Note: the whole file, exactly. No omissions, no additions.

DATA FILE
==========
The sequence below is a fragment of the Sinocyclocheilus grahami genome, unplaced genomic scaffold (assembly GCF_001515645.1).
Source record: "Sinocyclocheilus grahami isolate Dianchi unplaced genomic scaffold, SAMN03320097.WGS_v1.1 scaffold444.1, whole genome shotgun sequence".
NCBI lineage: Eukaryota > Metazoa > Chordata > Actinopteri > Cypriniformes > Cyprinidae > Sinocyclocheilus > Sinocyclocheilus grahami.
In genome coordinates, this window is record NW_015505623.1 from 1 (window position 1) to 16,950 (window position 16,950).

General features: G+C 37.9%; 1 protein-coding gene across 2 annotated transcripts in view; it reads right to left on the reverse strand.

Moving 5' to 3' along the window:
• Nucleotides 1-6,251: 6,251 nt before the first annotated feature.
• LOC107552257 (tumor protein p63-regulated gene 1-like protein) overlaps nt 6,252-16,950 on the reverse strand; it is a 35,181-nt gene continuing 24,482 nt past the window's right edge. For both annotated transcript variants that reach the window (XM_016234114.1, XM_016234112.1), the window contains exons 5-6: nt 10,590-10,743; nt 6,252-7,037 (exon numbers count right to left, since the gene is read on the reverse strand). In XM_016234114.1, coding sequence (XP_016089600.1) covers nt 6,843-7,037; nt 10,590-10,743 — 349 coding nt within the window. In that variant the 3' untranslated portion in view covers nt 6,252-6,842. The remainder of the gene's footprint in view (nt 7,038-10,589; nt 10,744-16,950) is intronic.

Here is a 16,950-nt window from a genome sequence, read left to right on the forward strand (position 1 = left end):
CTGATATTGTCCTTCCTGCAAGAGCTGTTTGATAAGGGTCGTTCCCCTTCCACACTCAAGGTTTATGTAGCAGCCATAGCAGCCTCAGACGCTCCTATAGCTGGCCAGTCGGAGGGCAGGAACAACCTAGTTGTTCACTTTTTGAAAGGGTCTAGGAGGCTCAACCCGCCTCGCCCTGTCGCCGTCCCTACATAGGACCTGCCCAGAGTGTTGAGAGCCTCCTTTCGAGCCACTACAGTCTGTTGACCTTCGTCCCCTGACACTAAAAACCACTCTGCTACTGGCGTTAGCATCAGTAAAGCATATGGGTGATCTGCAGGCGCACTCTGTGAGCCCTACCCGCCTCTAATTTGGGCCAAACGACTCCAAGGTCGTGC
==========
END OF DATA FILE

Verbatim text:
The sequence below is a fragment of the Sinocyclocheilus grahami genome, unplaced genomic scaffold (assembly GCF_001515645.1).
Source record: "Sinocyclocheilus grahami isolate Dianchi unplaced genomic scaffold, SAMN03320097.WGS_v1.1 scaffold444.1, whole genome shotgun sequence".
NCBI lineage: Eukaryota > Metazoa > Chordata > Actinopteri > Cypriniformes > Cyprinidae > Sinocyclocheilus > Sinocyclocheilus grahami.
In genome coordinates, this window is record NW_015505623.1 from 1 (window position 1) to 16,950 (window position 16,950).

General features: G+C 37.9%; 1 protein-coding gene across 2 annotated transcripts in view; it reads right to left on the reverse strand.

Moving 5' to 3' along the window:
• Nucleotides 1-6,251: 6,251 nt before the first annotated feature.
• LOC107552257 (tumor protein p63-regulated gene 1-like protein) overlaps nt 6,252-16,950 on the reverse strand; it is a 35,181-nt gene continuing 24,482 nt past the window's right edge. For both annotated transcript variants that reach the window (XM_016234114.1, XM_016234112.1), the window contains exons 5-6: nt 10,590-10,743; nt 6,252-7,037 (exon numbers count right to left, since the gene is read on the reverse strand). In XM_016234114.1, coding sequence (XP_016089600.1) covers nt 6,843-7,037; nt 10,590-10,743 — 349 coding nt within the window. In that variant the 3' untranslated portion in view covers nt 6,252-6,842. The remainder of the gene's footprint in view (nt 7,038-10,589; nt 10,744-16,950) is intronic.

Here is a 16,950-nt window from a genome sequence, read left to right on the forward strand (position 1 = left end):
CTGATATTGTCCTTCCTGCAAGAGCTGTTTGATAAGGGTCGTTCCCCTTCCACACTCAAGGTTTATGTAGCAGCCATAGCAGCCTCAGACGCTCCTATAGCTGGCCAGTCGGAGGGCAGGAACAACCTAGTTGTTCACTTTTTGAAAGGGTCTAGGAGGCTCAACCCGCCTCGCCCTGTCGCCGTCCCTACATAGGACCTGCCCAGAGTGTTGAGAGCCTCCTTTCGAGCCACTACAGTCTGTTGACCTTCGTCCCCTGACACTAAAAACCACTCTGCTACTGGCGTTAGCATCAGTAAAGCATATGGGTGATCTGCAGGCGCACTCTGTGAGCCCTACCCGCCTCTAATTTGGGCCAAACGACTCCAAGGTCGTGC